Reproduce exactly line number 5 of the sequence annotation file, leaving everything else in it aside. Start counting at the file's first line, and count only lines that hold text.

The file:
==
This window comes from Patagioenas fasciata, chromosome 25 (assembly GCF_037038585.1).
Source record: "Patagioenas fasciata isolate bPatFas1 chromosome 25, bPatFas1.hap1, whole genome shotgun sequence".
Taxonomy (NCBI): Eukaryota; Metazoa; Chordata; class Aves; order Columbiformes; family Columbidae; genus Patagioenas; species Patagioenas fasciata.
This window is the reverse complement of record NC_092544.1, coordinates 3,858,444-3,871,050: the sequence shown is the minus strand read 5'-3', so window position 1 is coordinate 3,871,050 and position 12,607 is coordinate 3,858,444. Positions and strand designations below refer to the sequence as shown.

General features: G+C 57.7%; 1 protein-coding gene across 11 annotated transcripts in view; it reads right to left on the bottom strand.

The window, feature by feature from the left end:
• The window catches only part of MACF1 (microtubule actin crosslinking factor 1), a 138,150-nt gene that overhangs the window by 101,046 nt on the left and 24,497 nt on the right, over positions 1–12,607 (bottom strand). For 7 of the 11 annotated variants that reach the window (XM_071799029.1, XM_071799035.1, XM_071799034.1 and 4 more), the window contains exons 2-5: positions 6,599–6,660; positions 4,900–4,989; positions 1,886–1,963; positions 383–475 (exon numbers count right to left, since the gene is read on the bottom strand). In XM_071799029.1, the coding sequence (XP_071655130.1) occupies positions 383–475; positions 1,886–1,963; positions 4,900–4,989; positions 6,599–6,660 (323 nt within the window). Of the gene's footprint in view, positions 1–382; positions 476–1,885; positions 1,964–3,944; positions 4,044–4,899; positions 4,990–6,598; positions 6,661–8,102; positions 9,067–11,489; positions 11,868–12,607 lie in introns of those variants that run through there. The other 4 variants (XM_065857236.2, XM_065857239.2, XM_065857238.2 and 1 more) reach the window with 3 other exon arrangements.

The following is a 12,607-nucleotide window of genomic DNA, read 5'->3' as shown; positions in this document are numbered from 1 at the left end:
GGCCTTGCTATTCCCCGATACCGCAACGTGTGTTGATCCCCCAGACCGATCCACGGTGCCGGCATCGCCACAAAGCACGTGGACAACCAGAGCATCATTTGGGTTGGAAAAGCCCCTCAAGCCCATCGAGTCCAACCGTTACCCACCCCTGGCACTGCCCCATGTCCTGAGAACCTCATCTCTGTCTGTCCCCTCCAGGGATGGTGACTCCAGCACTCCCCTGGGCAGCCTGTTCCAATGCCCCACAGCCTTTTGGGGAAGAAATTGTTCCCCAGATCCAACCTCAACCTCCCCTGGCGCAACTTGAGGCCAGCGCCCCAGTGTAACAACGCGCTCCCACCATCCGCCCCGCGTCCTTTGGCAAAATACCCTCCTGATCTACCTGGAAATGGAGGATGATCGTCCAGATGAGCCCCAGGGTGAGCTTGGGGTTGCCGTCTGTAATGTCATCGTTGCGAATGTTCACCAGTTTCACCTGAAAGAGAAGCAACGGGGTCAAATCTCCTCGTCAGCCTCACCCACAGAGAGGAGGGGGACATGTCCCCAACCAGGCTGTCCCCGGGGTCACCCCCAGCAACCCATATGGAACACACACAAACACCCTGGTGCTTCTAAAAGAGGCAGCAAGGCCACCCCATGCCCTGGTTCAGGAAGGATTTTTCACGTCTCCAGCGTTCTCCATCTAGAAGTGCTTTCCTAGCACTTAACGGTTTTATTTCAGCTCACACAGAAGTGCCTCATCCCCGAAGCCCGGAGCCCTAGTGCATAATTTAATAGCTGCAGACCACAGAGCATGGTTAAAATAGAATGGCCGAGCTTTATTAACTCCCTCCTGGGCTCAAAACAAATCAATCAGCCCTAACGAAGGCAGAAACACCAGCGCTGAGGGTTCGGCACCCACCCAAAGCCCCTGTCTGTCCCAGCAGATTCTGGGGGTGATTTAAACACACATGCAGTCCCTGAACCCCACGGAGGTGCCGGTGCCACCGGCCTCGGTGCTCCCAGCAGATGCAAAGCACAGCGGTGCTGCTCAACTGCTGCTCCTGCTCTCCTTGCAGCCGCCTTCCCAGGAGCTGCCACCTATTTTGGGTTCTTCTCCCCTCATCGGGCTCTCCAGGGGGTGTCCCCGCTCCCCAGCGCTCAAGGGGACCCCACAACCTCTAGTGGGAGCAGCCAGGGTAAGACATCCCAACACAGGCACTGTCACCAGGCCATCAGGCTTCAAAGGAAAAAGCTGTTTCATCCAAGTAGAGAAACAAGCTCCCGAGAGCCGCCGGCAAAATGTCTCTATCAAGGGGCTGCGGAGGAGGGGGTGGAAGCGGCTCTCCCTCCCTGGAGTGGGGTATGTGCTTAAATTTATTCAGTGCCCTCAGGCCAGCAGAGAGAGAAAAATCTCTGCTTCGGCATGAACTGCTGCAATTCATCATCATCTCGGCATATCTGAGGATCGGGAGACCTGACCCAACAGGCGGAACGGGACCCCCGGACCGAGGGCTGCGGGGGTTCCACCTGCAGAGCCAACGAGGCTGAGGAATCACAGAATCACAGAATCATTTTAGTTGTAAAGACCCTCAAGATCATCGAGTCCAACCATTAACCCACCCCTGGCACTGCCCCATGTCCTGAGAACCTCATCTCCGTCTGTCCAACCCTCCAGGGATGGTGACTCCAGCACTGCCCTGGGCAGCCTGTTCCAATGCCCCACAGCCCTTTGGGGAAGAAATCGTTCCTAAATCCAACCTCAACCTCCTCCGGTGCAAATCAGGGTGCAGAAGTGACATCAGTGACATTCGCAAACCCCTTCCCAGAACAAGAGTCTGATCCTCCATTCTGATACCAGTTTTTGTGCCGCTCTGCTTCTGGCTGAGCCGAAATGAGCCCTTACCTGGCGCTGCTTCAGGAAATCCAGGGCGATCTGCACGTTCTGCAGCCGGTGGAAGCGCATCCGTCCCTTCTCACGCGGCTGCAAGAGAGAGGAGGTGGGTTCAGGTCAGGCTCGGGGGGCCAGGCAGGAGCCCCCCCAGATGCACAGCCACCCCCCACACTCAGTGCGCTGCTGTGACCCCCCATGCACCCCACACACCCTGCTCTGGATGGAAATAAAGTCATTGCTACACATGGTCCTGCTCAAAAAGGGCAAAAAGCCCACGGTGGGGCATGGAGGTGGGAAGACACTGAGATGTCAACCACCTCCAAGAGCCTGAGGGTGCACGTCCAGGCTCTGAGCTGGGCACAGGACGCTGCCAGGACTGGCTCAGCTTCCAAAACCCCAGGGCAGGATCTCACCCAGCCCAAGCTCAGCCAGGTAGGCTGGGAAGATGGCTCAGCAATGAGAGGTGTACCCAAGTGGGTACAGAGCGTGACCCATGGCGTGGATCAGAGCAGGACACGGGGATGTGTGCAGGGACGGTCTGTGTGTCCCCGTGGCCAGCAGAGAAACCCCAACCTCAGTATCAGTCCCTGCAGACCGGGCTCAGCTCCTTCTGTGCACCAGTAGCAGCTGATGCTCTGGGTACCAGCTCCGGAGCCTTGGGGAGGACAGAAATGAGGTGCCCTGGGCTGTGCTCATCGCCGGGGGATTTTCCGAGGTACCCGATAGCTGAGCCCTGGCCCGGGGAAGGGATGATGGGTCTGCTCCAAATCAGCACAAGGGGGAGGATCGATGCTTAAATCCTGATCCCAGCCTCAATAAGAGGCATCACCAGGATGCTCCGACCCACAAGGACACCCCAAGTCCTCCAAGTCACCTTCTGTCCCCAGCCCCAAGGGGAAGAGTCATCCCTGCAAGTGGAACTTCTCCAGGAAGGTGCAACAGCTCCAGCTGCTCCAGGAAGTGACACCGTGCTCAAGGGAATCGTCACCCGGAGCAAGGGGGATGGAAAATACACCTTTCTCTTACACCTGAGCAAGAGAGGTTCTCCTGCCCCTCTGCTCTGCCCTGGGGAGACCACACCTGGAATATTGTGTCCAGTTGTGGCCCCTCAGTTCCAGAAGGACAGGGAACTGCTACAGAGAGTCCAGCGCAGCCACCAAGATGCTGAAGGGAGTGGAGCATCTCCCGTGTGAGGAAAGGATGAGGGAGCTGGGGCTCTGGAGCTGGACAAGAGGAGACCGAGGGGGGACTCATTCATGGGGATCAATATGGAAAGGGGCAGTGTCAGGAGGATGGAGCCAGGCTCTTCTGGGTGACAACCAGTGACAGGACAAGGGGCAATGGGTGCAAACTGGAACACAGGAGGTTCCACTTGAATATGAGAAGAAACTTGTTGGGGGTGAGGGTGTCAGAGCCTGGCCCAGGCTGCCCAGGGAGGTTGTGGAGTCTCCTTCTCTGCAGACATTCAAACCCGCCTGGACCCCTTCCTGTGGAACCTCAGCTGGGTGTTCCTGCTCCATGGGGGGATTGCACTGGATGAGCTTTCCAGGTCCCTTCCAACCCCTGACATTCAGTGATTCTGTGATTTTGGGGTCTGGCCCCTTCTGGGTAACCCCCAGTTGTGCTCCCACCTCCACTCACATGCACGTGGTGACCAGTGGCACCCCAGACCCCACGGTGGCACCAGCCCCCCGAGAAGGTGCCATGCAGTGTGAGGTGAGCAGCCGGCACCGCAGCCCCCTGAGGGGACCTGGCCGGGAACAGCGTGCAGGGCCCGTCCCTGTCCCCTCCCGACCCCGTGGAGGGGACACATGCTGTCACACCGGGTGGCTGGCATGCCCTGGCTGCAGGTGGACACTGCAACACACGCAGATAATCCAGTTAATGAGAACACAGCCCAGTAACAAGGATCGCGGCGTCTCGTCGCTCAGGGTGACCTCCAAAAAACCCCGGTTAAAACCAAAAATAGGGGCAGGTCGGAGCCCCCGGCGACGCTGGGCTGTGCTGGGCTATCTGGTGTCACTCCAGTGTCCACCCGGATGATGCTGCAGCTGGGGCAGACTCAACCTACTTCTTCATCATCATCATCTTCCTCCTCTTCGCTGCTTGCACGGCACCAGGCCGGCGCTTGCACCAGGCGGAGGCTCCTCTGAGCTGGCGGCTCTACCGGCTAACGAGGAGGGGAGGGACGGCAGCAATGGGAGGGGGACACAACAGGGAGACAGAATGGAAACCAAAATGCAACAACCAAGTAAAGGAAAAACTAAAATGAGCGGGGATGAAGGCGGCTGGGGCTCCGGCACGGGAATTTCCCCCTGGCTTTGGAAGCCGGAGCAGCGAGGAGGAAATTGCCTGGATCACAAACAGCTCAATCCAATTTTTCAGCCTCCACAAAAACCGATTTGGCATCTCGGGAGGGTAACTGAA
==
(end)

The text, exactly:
General features: G+C 57.7%; 1 protein-coding gene across 11 annotated transcripts in view; it reads right to left on the bottom strand.